Last week,, or tensor processing unit. Google’s results revealed that the TPU is much faster than a conventional GPU for processing inference workloads, at a fraction of the power consumption. While machine learning still takes place on GPUs, Google’s TPU results are a significant leap forward for inference processing — and Nvidia, as one might expect, has its own take on those numbers.
According to a newpublished by Nvidia, the comparison would’ve been quite different if Google had used its Pascal-class GPUs instead of relying on the older, Kepler-based, dual-GPU K80. Here’s Nvidia:
Its team released technical information about the benefits of TPUs this past week. It asserts, among other things, that the TPU has 13x the inferencing performance of the K80. However, it doesn’t compare the TPU to the current generation Pascal-based P40.
Nvidia’s claim that the TPU has 13x the performance of K80 is provisionally true, but there’s a snag. That 13x figure is the geometric mean of all the various workloads combined, as shown below:
As Google notes, it’s a good analysis method when you don’t know how much each application contributes to the program mix. In this case, however, we do know that — and therefore, the more appropriate column to use is “WM,” which stands for “weighted mean.” Adjusted for application contributions, the gap between the TPU and the K80 increases to 15.3x. And, of course, that gap varies substantially from workload to workload, from no gap on LSTM1 to a 60x gap on MLP1.
For reference, here’s the slideshow we used in last week’s story, with competitive performance figures for Haswell, K80, and Google’s TPU:
Nvidia’s argument is that Pascal has vastly higher memory bandwidth and far more resources to throw at inference performance than K80. The net result of these improvements, according to Nvidia, is that the P40 offers 26x more inference performance than one die of a K80.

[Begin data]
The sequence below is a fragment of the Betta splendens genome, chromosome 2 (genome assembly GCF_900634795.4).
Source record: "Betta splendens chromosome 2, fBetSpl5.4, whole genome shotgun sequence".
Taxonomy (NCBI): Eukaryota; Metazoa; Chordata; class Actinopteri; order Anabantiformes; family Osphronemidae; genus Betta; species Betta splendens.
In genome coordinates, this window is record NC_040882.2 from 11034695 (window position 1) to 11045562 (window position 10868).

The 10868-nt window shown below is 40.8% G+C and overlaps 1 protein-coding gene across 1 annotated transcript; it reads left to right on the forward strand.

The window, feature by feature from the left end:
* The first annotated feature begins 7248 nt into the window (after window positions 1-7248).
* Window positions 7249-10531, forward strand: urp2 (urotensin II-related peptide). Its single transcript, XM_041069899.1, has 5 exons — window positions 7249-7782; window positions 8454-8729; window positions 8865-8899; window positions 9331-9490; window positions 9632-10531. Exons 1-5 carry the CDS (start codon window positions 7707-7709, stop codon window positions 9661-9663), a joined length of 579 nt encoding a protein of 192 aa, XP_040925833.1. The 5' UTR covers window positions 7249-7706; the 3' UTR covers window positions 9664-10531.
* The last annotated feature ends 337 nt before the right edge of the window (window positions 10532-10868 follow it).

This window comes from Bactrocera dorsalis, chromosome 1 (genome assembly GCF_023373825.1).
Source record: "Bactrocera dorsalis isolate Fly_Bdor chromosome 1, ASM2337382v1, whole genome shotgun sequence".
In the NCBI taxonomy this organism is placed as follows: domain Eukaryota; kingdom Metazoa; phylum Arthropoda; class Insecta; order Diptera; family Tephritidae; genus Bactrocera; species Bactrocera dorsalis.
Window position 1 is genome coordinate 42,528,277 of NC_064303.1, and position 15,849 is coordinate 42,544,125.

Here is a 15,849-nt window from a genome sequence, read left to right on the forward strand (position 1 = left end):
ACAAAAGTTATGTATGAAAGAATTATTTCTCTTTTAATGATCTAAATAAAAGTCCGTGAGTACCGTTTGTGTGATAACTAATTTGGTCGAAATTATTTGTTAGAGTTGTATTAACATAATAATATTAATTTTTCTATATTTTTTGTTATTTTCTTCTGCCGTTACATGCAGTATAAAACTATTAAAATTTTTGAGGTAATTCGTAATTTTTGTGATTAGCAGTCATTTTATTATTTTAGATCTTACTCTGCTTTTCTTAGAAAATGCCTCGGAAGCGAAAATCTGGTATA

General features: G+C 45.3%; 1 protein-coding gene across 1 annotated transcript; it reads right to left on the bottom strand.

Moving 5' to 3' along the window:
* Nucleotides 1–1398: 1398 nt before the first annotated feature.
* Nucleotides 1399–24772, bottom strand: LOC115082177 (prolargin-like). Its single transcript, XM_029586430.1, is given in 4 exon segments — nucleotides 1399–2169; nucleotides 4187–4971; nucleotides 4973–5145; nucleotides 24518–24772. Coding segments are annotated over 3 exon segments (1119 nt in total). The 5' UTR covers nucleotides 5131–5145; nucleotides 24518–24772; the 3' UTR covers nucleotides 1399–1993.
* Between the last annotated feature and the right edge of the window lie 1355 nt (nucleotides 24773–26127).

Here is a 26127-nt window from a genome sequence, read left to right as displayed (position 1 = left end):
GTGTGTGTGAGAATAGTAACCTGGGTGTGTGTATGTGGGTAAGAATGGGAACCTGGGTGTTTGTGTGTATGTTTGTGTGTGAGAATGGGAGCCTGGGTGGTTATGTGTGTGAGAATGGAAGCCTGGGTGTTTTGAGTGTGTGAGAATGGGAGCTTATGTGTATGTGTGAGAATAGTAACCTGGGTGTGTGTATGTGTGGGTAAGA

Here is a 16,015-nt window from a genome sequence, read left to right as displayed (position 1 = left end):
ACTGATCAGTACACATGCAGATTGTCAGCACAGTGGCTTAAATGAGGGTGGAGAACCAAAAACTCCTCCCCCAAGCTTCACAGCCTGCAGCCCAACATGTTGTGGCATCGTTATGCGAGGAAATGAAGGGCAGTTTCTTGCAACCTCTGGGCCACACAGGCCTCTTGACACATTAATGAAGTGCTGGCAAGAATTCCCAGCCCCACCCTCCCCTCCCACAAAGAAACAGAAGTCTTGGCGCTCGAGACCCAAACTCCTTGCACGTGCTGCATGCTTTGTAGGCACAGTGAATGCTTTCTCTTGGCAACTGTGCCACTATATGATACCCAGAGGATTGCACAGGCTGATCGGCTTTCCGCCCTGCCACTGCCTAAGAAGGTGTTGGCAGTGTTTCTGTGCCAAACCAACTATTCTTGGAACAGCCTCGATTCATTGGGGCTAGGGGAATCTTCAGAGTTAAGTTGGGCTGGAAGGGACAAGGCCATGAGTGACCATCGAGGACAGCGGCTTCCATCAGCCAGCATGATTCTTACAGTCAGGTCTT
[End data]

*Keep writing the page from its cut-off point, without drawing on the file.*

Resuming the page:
It’s not clear which inference tests Nvidia is referring to with its claim of 26x improvement, and the varying results in the slideshow above demonstrate that the relative performance gap between Nvidia and Google is highly workload dependent. It’s also not clear if Nvidia’s claim takes Google’s tight latency caps into account. At the small batch sizes Google requires for its 8ms latency threshold, K80 utilization is just 37 percent of maximum theoretical performance. The vagueness of the claims make it difficult to evaluate them for accuracy.
Google’s(PDF) also anticipates this kind of claim. The researchers also disclosed that they’ve has modeled the expected performance improvement of a TPU with GDDR5 instead of DDR3, with substantially more memory bandwidth. Scaling memory bandwidth up by 4x would improve overall performance by 3x, at the cost of ~10% more die space. There are ways, in other words, to boost the TPU side of the equation as well.
There’s no arguing the P40 is much faster than K80;shows a 3-4x performance boost in inference workload between and , to say nothing of . Even so, Google’s data shows a huge advantage for TPU performance-per-watt compared with GPUs, particularly once host server power is subtracted from the equation. This is the classic problem with trying to use a GPU against a custom-built ASIC — at the end of the day, a GPU contains a great deal of power-chewing hardware that a chip like Google’s TPU simply doesn’t need.
A matter of resources
It would have been interesting to see how Google’s TPU matched up against Nvidia’s newest and most powerful Pascal architecture, but I strongly suspect that it wouldn’t tell us much about which kind of solutions vendors are likely to use. For companies like Google, Microsoft, and Facebook, custom-built ASICs offer the prospect of vastly improved efficiency. The cost of researching and building the ASIC can be tolerated because each company has the pockets to fund it and a guaranteed market for the final product. Google’s TPU is custom-designed for very specific workloads and excels at them. A GPU like Nvidia’s P40 is designed to perform well in a wider range of workloads with varying characteristics.
Most companies, including plenty of Fortune 500 companies that might like to deploy deep learning or AI software, lack the expertise to handle in-house development. Companies that have this ability may well build custom circuits to handle future development, but the majority of firms will probably stick to using GPUs, at least for the foreseeable future.
Source : https://www.extremetech.com/computing/247403-nvidia-claims-pascal-gpus-challenge-googles-tensorflow-tpu-updated-benchmarks